I'm playing with this Hall effect flow meter from Adafruit. In the description it states:

By counting the pulses from the output of the sensor, you can easily track fluid movement: each pulse is approximately 2.25 milliliters.

By this then:

$$\text{Total Volume (ml)} = \text{#Pulses} \times 2.25$$

Simple, right?

Well I'm reading the Adafruit kegerator code and they seem to want to make life difficult for themselves by using the time between pulses to get a flow rate, then turning that into a total volume.

Is there a better method? How do I get an accurate reading for total volume from this sensor?


1 Answer 1


Without taking all day to try to delve into that code here is the typical reason to do the flow rate method.

Typically flow rate is used for continuous streams of fluid. Since the sensor only indicates a granular measure, in this case 2.25ml. If the flow is much less than that per measurement time then you quickly loose the ability to know what is happening.

With a continuous flow, you can use the sensor timing to know how much volume is passing/second and as such can know the volume for a given time more accurately than just in counts of 2.25ml.

However, if what I am reading from the code is correct, they are measuring shots of alcohol, so it's not exactly a linear flow unless there is a party happening I was not invited to.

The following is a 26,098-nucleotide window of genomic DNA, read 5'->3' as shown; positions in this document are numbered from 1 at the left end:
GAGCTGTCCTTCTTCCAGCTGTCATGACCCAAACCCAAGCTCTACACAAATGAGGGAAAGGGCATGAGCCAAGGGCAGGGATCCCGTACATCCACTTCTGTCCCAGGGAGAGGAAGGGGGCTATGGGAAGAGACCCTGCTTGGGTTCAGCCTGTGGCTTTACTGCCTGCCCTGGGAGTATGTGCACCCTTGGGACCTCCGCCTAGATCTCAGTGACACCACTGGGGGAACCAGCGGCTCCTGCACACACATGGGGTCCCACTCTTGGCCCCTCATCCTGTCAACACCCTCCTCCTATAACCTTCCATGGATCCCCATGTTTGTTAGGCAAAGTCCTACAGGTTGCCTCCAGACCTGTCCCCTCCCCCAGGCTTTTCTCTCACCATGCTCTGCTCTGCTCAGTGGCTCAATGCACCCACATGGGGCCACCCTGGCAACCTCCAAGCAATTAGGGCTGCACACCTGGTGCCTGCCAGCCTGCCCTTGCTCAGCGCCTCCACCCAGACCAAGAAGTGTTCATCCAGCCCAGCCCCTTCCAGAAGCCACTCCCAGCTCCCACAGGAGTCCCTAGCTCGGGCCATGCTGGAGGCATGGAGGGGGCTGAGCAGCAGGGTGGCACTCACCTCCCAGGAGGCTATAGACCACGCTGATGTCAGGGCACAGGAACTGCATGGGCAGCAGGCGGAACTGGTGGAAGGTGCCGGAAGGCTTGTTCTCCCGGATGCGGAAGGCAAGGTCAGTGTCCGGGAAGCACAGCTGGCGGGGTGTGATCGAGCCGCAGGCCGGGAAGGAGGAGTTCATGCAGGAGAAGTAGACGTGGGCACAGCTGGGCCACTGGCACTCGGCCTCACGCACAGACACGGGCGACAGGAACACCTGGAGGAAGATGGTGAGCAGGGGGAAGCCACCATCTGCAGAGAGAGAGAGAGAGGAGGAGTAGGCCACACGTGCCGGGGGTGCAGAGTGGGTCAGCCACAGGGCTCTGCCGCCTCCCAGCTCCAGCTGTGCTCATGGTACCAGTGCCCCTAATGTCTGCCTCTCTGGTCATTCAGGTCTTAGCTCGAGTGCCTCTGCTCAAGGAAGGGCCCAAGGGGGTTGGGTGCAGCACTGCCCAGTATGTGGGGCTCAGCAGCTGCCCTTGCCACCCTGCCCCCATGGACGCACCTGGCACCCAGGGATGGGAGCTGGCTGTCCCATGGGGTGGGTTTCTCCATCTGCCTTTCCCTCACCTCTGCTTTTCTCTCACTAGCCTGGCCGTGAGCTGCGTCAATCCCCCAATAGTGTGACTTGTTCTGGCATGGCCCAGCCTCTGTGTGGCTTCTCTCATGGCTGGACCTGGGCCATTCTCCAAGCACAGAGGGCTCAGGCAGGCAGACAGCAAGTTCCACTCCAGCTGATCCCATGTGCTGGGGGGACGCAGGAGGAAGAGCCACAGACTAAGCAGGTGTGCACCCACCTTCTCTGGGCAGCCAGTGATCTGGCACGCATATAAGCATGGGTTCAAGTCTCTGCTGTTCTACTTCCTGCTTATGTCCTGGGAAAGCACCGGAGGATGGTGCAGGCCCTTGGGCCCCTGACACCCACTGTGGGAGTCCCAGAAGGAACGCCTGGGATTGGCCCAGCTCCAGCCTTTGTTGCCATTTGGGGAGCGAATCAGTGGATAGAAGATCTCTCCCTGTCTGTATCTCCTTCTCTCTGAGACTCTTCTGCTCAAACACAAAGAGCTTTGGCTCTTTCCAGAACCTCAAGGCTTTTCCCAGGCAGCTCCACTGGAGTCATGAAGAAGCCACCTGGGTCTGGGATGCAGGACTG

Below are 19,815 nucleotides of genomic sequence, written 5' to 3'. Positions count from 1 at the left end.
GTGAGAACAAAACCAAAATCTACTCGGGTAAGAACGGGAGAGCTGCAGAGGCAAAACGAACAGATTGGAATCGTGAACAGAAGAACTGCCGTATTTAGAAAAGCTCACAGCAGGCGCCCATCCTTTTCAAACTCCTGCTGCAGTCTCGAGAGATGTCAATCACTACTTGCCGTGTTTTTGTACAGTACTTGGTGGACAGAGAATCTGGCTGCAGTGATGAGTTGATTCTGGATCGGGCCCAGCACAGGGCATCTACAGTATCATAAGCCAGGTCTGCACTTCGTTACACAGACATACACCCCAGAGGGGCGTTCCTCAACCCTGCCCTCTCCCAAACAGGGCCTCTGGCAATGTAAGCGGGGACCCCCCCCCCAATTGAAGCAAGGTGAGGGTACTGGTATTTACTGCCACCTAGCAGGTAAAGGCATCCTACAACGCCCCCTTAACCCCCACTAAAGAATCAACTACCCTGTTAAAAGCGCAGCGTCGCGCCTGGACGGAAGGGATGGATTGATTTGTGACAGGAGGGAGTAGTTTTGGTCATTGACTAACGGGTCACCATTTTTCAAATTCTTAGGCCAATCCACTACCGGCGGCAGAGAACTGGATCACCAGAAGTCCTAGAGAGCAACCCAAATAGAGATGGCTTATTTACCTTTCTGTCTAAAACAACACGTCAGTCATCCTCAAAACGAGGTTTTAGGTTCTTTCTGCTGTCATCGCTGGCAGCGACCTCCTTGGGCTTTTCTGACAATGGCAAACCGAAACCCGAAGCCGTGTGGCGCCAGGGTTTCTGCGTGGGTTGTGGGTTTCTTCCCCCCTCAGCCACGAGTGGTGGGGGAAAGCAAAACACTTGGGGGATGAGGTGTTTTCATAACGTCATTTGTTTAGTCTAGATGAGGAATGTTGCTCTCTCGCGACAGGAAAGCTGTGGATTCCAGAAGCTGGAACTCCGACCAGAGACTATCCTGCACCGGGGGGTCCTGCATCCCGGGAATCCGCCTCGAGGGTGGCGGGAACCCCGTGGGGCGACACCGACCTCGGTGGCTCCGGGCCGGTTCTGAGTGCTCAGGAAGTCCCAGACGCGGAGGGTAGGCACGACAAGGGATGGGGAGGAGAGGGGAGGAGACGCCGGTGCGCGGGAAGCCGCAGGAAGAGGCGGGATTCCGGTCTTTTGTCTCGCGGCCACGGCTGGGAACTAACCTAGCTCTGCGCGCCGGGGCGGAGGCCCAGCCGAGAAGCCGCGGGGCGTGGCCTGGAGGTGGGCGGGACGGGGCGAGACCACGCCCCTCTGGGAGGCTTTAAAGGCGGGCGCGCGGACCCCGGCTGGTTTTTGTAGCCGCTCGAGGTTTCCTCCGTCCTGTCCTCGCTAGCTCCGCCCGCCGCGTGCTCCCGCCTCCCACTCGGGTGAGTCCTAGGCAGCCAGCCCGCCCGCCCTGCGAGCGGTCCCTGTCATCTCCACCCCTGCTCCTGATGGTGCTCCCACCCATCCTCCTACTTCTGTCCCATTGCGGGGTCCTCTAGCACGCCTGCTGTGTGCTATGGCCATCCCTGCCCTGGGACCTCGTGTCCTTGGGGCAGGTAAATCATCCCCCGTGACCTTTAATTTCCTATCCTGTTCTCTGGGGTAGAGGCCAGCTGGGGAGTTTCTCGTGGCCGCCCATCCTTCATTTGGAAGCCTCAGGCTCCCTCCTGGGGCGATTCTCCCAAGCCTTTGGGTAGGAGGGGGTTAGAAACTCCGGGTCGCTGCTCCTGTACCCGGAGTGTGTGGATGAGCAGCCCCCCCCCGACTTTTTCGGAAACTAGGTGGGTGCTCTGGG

The OTHER reason is control. If you want to turn off a valve when exactly 20mL of your finest Scotch has been dispensed, then that's 8.888 pulses from the sensor.... The only way to do that accurately is by using the pulses to calibrate a flow rate, and then time the off signal.

ADDITION: Another reason I have used in the past for a different kind of measurement system that metered out printer ribbon over a measurement wheel roller was because of the slip factor. Not sure if this device has that phenomenon, but inertias and slippage in the system can cause the first few pulses from metering devices to be a little slow when switching between stopped and run.

By turning on the value, then monitoring the sensor to get the stable flow rate, it lets you calculate the time needed to dispense at that flow rate. That method effectively gets rid of those issues AND the "not sure where I started" issue.

  • 1
    \$\begingroup\$ Trevor, don't think I was invited either! It's amount of beer poured from a keg and tweeted. Accuracy is probably not overly concerning, esp as these Hall effect flow sensors aren't that accurate to begin with! I suspect it may be due to legacy code where they were actually measuring: flow rate; pour time; total volume etc. if I understand you correctly, then the simple, and crude : #pulses x 2.25 (or scaled for calibration) should be quite ok in their application (which just happens to match mine!) \$\endgroup\$ Commented May 11, 2017 at 18:14
  • \$\begingroup\$ Your comment on control is something I'd not considered. Thanks! \$\endgroup\$ Commented May 11, 2017 at 18:16
  • \$\begingroup\$ @TheNaughtyOtter yes, if your measuring out Litre steins of lager, that's 445ish pulses.. if you are out by one or two.. who cares \$\endgroup\$
    – Trevor_G
    Commented May 11, 2017 at 18:17

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